• Published by HISO (2012); Part of the Reference Architecture for Interoperability“To create a uniform model of health information to be reused by different eHealth Projects involving HIE”Consistent, Extensible, Interoperable and Future-Proof DataWe will work with Australia and share their Archetype repository as health systems and culture is very similar.
  • Definition of health information in each use case (different CDA documents or using Web services based exchange) comes from the same library.With Archetype specialisation all data collected using definitions of different granularities are semantically compatible.For example a query retrieving all Lab Tests (not specifically HbA1c) will also fetch all specialised versions of Lab Tests.
  • CDA definitions for messaging is not a starting point but an end point.The source of truth for health information definition is with the Content ModelIt is possible to create CDA definitions based on specific use cases using automatic or semi-automatic XSL transforms.
  • Archetypes support multiple languages and terminology bindings
  • A significant opportunity arises for secondary use in this scheme by the use of a data repository that can natively persist and query standardised datasets. Since all health information in transit in various formats (e.g. HL7) within a standard message (payload) conforms to the Content Model, all data persisted in this repository can safely be linked, aggregated and analysed.
  • Transcript

    • 1. Better Information, Better Care Directions for Health IT in New Zealand Koray Atalag MD, PhD, FACHI k.atalag@auckland.ac.nz
    • 2. About National Institute for Health Innovation (NIHI) The University of Auckland Private Bag 92019, Auckland New Zealand Koray Atalag, MD, PhD, FACHI Medical Doctor, PhD Information Systems Fellow of Australasian College of Health Informatics Chair openEHR New Zealand openEHR Localisation Program Leader HL7 New Zealand Board Member Health Informatics New Zealand Executive Member ISO TC215 Working Group Member
    • 3. New Zealand Quick Facts • Population: 4.5million – (~20% Maori & Pacific) – <30 million sheep >60 million cattle! • GDP (PPP) per Capita: USD 28,800 • Good healthcare, low cost • High IT adoption, good integration • Single health identifier ~20 years • National eHealth strategy and plan – National Health IT Board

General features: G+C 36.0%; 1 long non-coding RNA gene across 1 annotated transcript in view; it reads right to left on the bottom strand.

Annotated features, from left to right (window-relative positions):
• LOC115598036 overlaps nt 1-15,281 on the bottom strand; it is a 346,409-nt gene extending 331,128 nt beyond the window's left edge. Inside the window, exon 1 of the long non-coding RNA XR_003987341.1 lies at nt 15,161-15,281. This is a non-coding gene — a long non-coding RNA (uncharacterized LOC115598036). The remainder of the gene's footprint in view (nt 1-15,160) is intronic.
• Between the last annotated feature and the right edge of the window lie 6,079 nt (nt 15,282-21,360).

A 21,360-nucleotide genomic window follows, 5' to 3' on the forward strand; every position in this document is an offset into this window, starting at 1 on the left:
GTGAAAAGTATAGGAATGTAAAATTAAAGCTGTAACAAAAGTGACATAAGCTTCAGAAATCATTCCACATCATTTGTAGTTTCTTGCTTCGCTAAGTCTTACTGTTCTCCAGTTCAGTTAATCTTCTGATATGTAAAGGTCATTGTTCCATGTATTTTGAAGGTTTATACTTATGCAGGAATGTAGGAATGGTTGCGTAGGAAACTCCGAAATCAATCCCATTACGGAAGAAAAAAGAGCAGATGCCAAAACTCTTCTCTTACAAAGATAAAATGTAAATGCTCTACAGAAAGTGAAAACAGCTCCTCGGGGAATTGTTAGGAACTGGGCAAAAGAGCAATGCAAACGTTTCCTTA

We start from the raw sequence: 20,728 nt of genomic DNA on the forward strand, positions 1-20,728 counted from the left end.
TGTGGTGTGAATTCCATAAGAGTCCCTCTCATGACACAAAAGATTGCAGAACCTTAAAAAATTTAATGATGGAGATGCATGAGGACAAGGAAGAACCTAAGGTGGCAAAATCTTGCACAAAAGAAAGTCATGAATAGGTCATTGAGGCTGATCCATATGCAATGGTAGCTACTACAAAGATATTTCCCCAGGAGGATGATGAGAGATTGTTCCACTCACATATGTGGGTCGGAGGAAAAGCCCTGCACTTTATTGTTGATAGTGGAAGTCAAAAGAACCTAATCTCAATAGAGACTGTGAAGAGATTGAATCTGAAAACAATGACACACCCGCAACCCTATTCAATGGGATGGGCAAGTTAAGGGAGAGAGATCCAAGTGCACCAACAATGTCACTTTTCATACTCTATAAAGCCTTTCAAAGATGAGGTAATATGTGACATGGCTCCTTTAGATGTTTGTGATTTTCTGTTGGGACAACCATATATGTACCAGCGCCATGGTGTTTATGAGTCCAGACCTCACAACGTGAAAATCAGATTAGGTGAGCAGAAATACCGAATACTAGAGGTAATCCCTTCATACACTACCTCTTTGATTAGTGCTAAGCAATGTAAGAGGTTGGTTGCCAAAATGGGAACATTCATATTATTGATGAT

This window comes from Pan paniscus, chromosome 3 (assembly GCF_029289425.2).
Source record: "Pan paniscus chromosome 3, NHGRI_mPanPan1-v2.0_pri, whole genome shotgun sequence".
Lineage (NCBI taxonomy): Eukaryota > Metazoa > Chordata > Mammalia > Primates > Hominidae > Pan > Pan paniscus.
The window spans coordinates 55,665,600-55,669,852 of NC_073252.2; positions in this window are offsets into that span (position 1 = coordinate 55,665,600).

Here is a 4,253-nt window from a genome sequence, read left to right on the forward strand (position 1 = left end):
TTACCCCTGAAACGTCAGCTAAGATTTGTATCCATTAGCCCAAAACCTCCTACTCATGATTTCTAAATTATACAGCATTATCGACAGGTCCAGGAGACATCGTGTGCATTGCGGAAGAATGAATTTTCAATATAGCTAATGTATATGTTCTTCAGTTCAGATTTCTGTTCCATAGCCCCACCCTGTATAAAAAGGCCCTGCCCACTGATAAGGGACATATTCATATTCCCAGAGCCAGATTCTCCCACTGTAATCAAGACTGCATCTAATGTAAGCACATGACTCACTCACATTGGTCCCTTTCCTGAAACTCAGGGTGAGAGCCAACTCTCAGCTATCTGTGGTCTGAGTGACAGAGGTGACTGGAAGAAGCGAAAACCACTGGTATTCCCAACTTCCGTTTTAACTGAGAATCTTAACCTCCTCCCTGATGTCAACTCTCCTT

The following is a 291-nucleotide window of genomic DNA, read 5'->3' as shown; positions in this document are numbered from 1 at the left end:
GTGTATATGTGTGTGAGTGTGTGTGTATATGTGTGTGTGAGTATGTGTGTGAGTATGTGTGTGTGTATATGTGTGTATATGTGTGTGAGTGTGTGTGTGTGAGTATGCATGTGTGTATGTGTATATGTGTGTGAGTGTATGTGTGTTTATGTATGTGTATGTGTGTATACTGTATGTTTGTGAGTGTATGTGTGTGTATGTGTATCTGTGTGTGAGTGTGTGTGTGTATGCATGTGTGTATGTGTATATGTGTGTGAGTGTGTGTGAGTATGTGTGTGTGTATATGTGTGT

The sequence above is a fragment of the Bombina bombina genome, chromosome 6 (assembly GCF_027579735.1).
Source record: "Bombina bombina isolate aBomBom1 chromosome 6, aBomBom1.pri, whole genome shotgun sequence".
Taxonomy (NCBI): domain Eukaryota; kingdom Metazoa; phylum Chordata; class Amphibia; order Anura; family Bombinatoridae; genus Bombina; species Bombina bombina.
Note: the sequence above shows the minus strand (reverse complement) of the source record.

• 4. 0 1000 2000 3000 4000 5000 6000 7000 8000 9000 1980 1984 1988 1992 1996 2000 2004 2008 US ($8,233) NOR ($5,388) SWIZ ($5,270) NETH ($5,056) DEN ($4,464) CAN ($4,445) GER ($4,338) FR ($3,974) SWE ($3,758) AUS ($3,670)* UK ($3,433) JPN ($3,035)* NZ ($3,022) Source: OECD Health Data 2012. Average Health Care Spending per Capita, 1980–2010 Adjusted for Differences in Cost of Living 4 Dollars ($US) THE COMMONWEALTH FUND* 2009
    • 5. 5Pharmaceutical Spending per Capita, 2010 Adjusted for Differences in Cost of Living 983 741 640 634 630 541 510 508 481 474 395 369 331 285 0 100 200 300 400 500 600 700 800 900 1,000 US CAN GER FR JPN* AUS* SWIZ OECD Median NETH SWE NOR UK** DEN NZ * 2009. ** 2008. Source: OECD Health Data 2012. THE COMMONWEALTH FUND Dollars ($US)
    • 6. Note: * Estimate. Expenditures shown in $US PPP (purchasing power parity). Source: Calculated by The Commonwealth Fund based on 2007 International Health Policy Survey; 2008 International Health Policy Survey of Sicker Adults; 2009 International Health Policy Survey of Primary Care Physicians; Commonwealth Fund Commission on a High Performance Health System National Scorecard; and Organization for Economic Cooperation and Development, OECD Health Data, 2009 (Paris: OECD, Nov. 2009). AUS CAN GER NETH NZ UK US OVERALL RANKING (2010) 3 6 4 1 5 2 7 Quality Care 4 7 5 2 1 3 6 Effective Care 2 7 6 3 5 1 4 Safe Care 6 5 3 1 4 2 7 Coordinated Care 4 5 7 2 1 3 6 Patient-Centered Care 2 5 3 6 1 7 4 Access 6.5 5 3 1 4 2 6.5 Cost-Related Problem 6 3.5 3.5 2 5 1 7 Timeliness of Care 6 7 2 1 3 4 5 Efficiency 2 6 5 3 4 1 7 Equity 4 5 3 1 6 2 7 Long, Healthy, Productive Lives 1 2 3 4 5 6 7 Health Expenditures/Capita, 2007 $3,357 $3,895 $3,588 $3,837* $2,454 $2,992 $7,290 Country Rankings 1.00–2.33 2.34–4.66 4.67–7.00 Exhibit ES-1. Overall Ranking
    • 7. 7 99 97 97 96 95 94 72 46 68 37 98 98 97 97 92 88 82 69 67 56 41 0 20 40 60 80 100 NETH NOR NZ UK AUS SWE GER US FR CAN SWIZ 2009 2012 Source: 2009 and 2012 Commonwealth Fund International Health Policy Survey of Primary Care Physicians. Percent Doctors’ Use of Electronic Medical Records in Their Practice, 2009 and 2012
    • 8. 8 55 52 49 49 45 39 38 31 27 22 14 0 20 40 60 80 100 NZ SWE NET SWIZ NOR FRA UK US AUS GER CAN Percent Doctor Can Electronically Exchange Patient Summaries and Test Results with Doctors Outside their Practice Source: 2012 Commonwealth Fund International Health Policy Survey of Primary Care Physicians.